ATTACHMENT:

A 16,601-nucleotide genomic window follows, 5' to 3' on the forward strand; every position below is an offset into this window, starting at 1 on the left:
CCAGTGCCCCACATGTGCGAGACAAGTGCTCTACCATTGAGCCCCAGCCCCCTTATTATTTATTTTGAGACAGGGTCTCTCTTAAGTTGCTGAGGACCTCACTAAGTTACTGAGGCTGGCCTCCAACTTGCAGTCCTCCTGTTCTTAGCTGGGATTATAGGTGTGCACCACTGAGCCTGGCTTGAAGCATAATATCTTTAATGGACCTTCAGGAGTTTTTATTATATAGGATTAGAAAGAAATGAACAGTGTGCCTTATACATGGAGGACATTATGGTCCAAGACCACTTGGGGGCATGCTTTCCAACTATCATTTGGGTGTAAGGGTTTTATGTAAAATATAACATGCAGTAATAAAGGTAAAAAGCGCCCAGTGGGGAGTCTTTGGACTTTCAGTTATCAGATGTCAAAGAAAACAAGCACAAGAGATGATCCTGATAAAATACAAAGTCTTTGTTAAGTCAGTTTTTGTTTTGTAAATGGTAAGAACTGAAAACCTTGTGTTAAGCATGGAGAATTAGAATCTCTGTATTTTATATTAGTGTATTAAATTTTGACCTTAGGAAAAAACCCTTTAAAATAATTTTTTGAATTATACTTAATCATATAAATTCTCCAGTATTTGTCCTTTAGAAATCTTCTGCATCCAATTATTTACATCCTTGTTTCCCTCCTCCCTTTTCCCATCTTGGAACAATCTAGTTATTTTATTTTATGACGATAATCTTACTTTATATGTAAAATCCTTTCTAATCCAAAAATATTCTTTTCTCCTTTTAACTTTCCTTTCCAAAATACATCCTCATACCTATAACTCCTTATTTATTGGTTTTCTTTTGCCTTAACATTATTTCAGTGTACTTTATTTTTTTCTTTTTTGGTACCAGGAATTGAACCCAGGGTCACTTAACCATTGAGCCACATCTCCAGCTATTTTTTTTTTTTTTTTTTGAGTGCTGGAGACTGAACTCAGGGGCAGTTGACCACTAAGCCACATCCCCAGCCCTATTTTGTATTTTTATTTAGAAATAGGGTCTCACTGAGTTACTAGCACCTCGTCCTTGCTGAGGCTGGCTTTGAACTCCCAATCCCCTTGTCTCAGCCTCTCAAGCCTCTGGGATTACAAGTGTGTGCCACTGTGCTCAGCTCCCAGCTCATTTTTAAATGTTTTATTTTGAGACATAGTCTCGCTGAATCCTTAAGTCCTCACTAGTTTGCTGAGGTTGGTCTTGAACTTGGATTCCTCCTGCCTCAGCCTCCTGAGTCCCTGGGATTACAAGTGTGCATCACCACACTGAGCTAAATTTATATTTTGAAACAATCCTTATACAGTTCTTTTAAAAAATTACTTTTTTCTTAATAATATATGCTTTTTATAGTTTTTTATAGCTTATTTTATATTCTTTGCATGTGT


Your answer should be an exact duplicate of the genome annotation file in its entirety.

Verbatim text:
A 16,601-nucleotide genomic window follows, 5' to 3' on the forward strand; every position below is an offset into this window, starting at 1 on the left:
CCAGTGCCCCACATGTGCGAGACAAGTGCTCTACCATTGAGCCCCAGCCCCCTTATTATTTATTTTGAGACAGGGTCTCTCTTAAGTTGCTGAGGACCTCACTAAGTTACTGAGGCTGGCCTCCAACTTGCAGTCCTCCTGTTCTTAGCTGGGATTATAGGTGTGCACCACTGAGCCTGGCTTGAAGCATAATATCTTTAATGGACCTTCAGGAGTTTTTATTATATAGGATTAGAAAGAAATGAACAGTGTGCCTTATACATGGAGGACATTATGGTCCAAGACCACTTGGGGGCATGCTTTCCAACTATCATTTGGGTGTAAGGGTTTTATGTAAAATATAACATGCAGTAATAAAGGTAAAAAGCGCCCAGTGGGGAGTCTTTGGACTTTCAGTTATCAGATGTCAAAGAAAACAAGCACAAGAGATGATCCTGATAAAATACAAAGTCTTTGTTAAGTCAGTTTTTGTTTTGTAAATGGTAAGAACTGAAAACCTTGTGTTAAGCATGGAGAATTAGAATCTCTGTATTTTATATTAGTGTATTAAATTTTGACCTTAGGAAAAAACCCTTTAAAATAATTTTTTGAATTATACTTAATCATATAAATTCTCCAGTATTTGTCCTTTAGAAATCTTCTGCATCCAATTATTTACATCCTTGTTTCCCTCCTCCCTTTTCCCATCTTGGAACAATCTAGTTATTTTATTTTATGACGATAATCTTACTTTATATGTAAAATCCTTTCTAATCCAAAAATATTCTTTTCTCCTTTTAACTTTCCTTTCCAAAATACATCCTCATACCTATAACTCCTTATTTATTGGTTTTCTTTTGCCTTAACATTATTTCAGTGTACTTTATTTTTTTCTTTTTTGGTACCAGGAATTGAACCCAGGGTCACTTAACCATTGAGCCACATCTCCAGCTATTTTTTTTTTTTTTTTTTGAGTGCTGGAGACTGAACTCAGGGGCAGTTGACCACTAAGCCACATCCCCAGCCCTATTTTGTATTTTTATTTAGAAATAGGGTCTCACTGAGTTACTAGCACCTCGTCCTTGCTGAGGCTGGCTTTGAACTCCCAATCCCCTTGTCTCAGCCTCTCAAGCCTCTGGGATTACAAGTGTGTGCCACTGTGCTCAGCTCCCAGCTCATTTTTAAATGTTTTATTTTGAGACATAGTCTCGCTGAATCCTTAAGTCCTCACTAGTTTGCTGAGGTTGGTCTTGAACTTGGATTCCTCCTGCCTCAGCCTCCTGAGTCCCTGGGATTACAAGTGTGCATCACCACACTGAGCTAAATTTATATTTTGAAACAATCCTTATACAGTTCTTTTAAAAAATTACTTTTTTCTTAATAATATATGCTTTTTATAGTTTTTTATAGCTTATTTTATATTCTTTGCATGTGT